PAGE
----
“Different industries will be different, but the crux of it is that data still resides across all industries, and when we take a look at it – as we draw parallels and compare one industry to another – while they’re adjacent, there are similarities as well,” he expounds. “From day one, our mantra was to solve problems. It wasn’t to go out there and sell a box or sell hardware – that doesn’t motivate me. We wouldn’t have been able to create new jobs or more ideation, which is what lies in Fusionex’s DNA – that fusion between business, technology and the excellence of the experience.”
SHAKE THE GROUND
With an eye on Fusionex’s own future, there should be plenty to keep Dato’ Teh busy, beside the company’s ever-expanding client base. The previous year saw the company entering into a strategic partnership with Alibaba Cloud, which promises to open the door to the wider ASEAN region. “We’re focusing on digital transformation across Asia-Pacific,” he relates. “The ASEAN region itself has a population of close to 650 million, while its Internet and mobile users number about 400 million. That’s twice as large as the size of the USA, which stands at 200 million, and it’s half the size of China, so there’s a huge market in the ASEAN region itself, let alone Asia-Pacific.
“Pairing Alibaba’s cloud computing expertise and infrastructure with Fusionex’s big data, artificial intelligence and deep learning capabilities is a strong partnership that will enable us to combine our brains for our joint customers. How do we go in and empower them to use technology, to drive digital transformation and help them improve their businesses? Many companies in Asia-Pacific or the ASEAN region might not have the exposure to certain technology – not everybody has the budget to invest huge amounts of money – but Fusionex has the muscle to allow different people or companies of various shapes and sizes to embark on this journey.”
And looking at his own journey, how has he – as Fusionex has expanded – progressed as a leader? “I came from humble beginnings, and I believe that every leader should have the humility to learn and learn continuously. There’s great power in that. Every single day, I meet with lots of different people: CEOs and captains of industry, but also normal people – good people with ideas who haven’t yet had an opportunity. So, you listen and learn, exchange ideas and fine-tune problems. But I always think about what we can do to make the world a better place.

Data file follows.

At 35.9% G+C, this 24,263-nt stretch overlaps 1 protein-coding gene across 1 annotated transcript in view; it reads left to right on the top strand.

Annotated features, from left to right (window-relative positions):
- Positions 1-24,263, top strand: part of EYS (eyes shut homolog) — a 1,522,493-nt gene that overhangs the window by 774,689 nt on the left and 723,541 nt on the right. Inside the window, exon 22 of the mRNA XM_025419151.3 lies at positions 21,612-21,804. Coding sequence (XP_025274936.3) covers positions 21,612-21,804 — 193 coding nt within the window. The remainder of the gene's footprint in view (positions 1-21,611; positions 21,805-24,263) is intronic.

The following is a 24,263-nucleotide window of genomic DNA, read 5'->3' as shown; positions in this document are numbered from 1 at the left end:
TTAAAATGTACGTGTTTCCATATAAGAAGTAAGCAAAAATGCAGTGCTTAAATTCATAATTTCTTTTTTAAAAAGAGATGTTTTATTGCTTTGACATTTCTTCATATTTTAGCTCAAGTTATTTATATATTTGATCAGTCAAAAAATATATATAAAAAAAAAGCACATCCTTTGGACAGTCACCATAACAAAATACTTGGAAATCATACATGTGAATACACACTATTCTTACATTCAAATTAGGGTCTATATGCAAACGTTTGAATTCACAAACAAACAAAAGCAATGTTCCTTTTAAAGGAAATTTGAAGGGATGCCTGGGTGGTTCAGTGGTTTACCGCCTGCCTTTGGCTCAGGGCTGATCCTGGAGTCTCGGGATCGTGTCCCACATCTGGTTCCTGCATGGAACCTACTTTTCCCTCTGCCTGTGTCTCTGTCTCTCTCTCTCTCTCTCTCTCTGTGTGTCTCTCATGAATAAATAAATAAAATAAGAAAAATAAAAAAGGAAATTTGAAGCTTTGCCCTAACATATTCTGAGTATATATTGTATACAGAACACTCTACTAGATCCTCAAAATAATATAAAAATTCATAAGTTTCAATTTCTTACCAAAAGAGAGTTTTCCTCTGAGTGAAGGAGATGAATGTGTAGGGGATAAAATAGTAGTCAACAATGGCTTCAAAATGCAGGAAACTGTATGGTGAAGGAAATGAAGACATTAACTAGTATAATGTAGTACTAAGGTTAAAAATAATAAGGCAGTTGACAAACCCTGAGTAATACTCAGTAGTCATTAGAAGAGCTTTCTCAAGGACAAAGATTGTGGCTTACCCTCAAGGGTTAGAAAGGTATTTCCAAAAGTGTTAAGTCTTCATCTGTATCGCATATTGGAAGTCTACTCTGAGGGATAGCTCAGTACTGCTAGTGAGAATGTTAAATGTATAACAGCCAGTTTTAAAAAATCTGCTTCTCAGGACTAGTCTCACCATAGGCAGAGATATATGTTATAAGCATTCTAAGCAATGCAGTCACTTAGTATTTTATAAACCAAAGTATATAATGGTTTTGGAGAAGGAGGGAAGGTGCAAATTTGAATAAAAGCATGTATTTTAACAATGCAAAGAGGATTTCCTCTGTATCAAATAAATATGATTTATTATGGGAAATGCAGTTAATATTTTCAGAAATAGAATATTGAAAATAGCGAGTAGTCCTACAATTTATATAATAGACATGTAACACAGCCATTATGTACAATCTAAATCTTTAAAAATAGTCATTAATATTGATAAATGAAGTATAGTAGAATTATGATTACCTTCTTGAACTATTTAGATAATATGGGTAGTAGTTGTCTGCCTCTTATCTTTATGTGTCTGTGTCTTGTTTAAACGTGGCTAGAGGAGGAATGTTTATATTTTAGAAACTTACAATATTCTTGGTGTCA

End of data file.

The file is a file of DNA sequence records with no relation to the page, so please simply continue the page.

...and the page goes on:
“It doesn’t mean we’ll always be successful, but if we do that again and again, it will keep us awake. It’s not because of immediate profits or going out there and having the dollar sign ringing in our heads.” (True to form, just before Fusionex’s debut on the London Stock Exchange in 2012, Dato’ Teh famously turned down a sum of USD62.8 million from the company’s pre- IPO roadshow, in favour of a more modest USD18.9 million.) “It’s about going there and saying, ‘Let me hear you out, and you tell me what problems you have. I might not be able to help you directly, but I could connect the dots with different partners by bringing in technology or investing in certain initiatives to give you that ROI.’
“That’s what keeps us excited. We have that superhero concept in Fusionex, in our state-of-the-art, crazy office, because it’s about crazy ideas. In our minds, there’s no idea that’s silly. In our books, anyone who goes the extra mile to think of an idea that can create a profound impact – on society, the underprivileged, in certain ecosystems, industries, or communities – is regarded as a superhero in his or her own right. That’s what we strive for, and will continue to do.”
(This article was first published in The Peak)